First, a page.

When you step into Temple Studios it takes a while for your eyes to adjust to the dark, and as you wait for an actor to jump out as you peer around corners, it feels more like you’ve stepped into The London Dungeon than into a show. This is my first experience of Punchdrunk’s highly acclaimed site-specific work — and it certainly is an experience.
The audience enters the building via a lift, manned by an actress exuding Hollywood glamour; already you grasp that, although you’re in control of the path your journey takes, you’re under the power of a set of characters who are dangerously charismatic, egotistical, manipulative and tortured. There are several different intertwining storylines that generally result in characters screwing one another over: you can choose to follow particular characters around incessantly, or switch, or stray from the beaten track.
Punchdrunk is able to offer the audience such freedom because of its immense attention to detail. Significantly, it’s not all about the glamour of bygone days — although you can play around on film sets and try on costumes in dressing rooms, you can equally visit a trailer park or seedy motel. On the top floor there is an extremely surreal desert-like setting, inhabited by things resembling suited-up scarecrows; in the basement, the chessboard flooring clearly marks out dirty gameplay. If it weren’t such an engaging space, it might be frustrating that the design poses more questions than it answers. You could spend hours reading through postcards and noseying through drawers, and the plot just thickens: for example, I filtered through some of the studio mail and found an envelope with a note enclosed, reading: “you can go to hell barefoot’. That’s just plain creepy — or perhaps it tells me I shouldn’t be reading someone else’s mail. This sense of something unsettling that exists beneath the perfectly applied make-up is present in the recurring images of blunt scissors and crosses, and the Temple Studios’ logo of a horse: designers Felix Barrett, Livi Vaughan and Beatrice Minns create atmosphere in the minutest details. This is enhanced by a brilliantly selected soundtrack from Stephen Dobbie, which informs your heart how quickly to beat when you come and go in the different spaces.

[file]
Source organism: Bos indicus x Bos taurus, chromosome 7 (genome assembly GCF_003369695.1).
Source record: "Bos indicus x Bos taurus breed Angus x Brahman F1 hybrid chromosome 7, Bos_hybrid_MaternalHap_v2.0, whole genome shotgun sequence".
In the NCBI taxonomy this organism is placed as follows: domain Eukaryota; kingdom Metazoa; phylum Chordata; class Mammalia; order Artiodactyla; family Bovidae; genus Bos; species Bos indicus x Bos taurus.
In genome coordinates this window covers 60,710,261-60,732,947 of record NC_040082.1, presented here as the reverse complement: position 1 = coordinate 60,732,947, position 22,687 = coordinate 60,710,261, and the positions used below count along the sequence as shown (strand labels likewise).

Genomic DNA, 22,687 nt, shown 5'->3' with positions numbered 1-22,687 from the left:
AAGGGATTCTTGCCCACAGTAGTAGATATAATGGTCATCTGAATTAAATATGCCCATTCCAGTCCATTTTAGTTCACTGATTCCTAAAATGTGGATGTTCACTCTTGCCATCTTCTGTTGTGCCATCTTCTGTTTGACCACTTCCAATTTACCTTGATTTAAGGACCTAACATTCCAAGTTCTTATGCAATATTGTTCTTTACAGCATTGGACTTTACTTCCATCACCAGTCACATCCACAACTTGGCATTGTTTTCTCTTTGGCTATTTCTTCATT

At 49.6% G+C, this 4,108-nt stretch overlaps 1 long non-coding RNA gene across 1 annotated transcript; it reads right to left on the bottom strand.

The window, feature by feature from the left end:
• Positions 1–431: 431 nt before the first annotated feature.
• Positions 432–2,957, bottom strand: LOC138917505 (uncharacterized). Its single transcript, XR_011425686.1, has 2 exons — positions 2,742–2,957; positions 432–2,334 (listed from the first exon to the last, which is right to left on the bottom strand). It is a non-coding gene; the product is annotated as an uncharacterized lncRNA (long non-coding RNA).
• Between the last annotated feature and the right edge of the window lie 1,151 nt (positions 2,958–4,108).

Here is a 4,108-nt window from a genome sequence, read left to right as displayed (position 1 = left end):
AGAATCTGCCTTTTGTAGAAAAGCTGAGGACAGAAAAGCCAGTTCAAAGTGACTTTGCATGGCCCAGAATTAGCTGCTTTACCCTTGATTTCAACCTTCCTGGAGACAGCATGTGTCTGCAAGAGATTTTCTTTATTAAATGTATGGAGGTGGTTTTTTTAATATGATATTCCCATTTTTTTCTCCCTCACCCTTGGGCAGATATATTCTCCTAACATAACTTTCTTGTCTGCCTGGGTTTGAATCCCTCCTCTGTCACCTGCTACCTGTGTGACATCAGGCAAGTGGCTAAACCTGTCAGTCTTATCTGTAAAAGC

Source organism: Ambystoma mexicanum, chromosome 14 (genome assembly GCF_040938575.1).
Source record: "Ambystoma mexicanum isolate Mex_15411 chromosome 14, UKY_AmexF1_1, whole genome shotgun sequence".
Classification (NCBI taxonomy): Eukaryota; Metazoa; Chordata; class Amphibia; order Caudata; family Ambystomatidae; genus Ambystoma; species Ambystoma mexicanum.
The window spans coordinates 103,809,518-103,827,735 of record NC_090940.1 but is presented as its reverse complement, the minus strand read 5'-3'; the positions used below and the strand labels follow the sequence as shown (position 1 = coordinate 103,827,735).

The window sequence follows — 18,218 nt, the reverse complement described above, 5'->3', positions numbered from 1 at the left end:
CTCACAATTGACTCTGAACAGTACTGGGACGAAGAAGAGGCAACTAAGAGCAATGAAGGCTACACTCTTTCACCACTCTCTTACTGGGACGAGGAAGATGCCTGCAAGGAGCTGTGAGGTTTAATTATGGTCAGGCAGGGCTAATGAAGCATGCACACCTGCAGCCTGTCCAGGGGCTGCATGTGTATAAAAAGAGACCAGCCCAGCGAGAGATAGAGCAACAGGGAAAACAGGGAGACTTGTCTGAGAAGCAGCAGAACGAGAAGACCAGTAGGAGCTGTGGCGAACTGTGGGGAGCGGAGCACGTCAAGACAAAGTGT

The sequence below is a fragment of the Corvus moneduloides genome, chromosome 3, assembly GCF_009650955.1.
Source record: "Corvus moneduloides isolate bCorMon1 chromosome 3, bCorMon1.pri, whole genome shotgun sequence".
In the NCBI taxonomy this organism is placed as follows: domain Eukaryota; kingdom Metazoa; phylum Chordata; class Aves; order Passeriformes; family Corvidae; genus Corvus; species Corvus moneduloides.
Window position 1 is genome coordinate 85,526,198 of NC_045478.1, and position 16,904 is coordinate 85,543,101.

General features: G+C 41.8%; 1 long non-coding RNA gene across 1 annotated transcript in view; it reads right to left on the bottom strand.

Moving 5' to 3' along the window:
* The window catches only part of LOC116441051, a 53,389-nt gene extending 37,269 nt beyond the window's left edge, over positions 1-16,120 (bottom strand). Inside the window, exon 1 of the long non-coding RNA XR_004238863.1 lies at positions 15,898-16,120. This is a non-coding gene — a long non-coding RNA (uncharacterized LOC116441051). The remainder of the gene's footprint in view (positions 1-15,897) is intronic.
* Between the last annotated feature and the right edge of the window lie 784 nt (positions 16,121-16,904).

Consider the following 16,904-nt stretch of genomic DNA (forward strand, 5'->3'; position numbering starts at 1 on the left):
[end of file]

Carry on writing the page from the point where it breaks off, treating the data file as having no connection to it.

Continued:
I did my best to see everything, yet as I made my way out I still noticed things I’d missed in the maze of sets. More than that, I missed what the main plot line was — if there was one. And yet that’s not necessarily a negative thing; it was engaging to be able to piece together the puzzle from the information I had, and the attention you can pay to relationships between the characters felt gloriously voyeuristic. Added to this, there’s very little dialogue in the piece beyond the ominous voice of the director, or the voiceovers played during filming scenes. The focus is on illustrating the scene physically. This is explored inventively, on rollerblades or in fight scenes for example, and Maxine Doyle’s choreography is endlessly exciting to watch. The piece is inspired by Buchner’s classic play Woyzeck, which is famously unfinished and fragmented in form. Yet The Drowned Man significantly shares more with the parallel themes of social mobility, madness and jealousy than it does with the plot — although the final face-off does echo the ending of Woyzeck, and rounds your interpretation of the piece.
The vignettes that are presented toe the line between what’s real and what’s fiction, bringing those familiar black and white dramas to life with a sense of style, yet making you wonder how much ‘drama’ permeates real life. There isn’t an actor who fails to inhabit their role and express themselves from tip to toe, and most noticeably through their eyes. The Drowned Man is fluidly produced with production values of the highest order. Directors Doyle and Barrett have made this theatre as literal as possible: it’s like stepping into an impossible world. The only issue I have is this: it’s supposed to be “A Hollywood Fable“, which implies I should learn a lesson from attending — yet all I want is to venture into Punchdrunk’s world all over again.
The Drowned Man: A Hollywood Fable is playing at Temple Studios until 30 December. For tickets and more information, see the Punchdrunk website.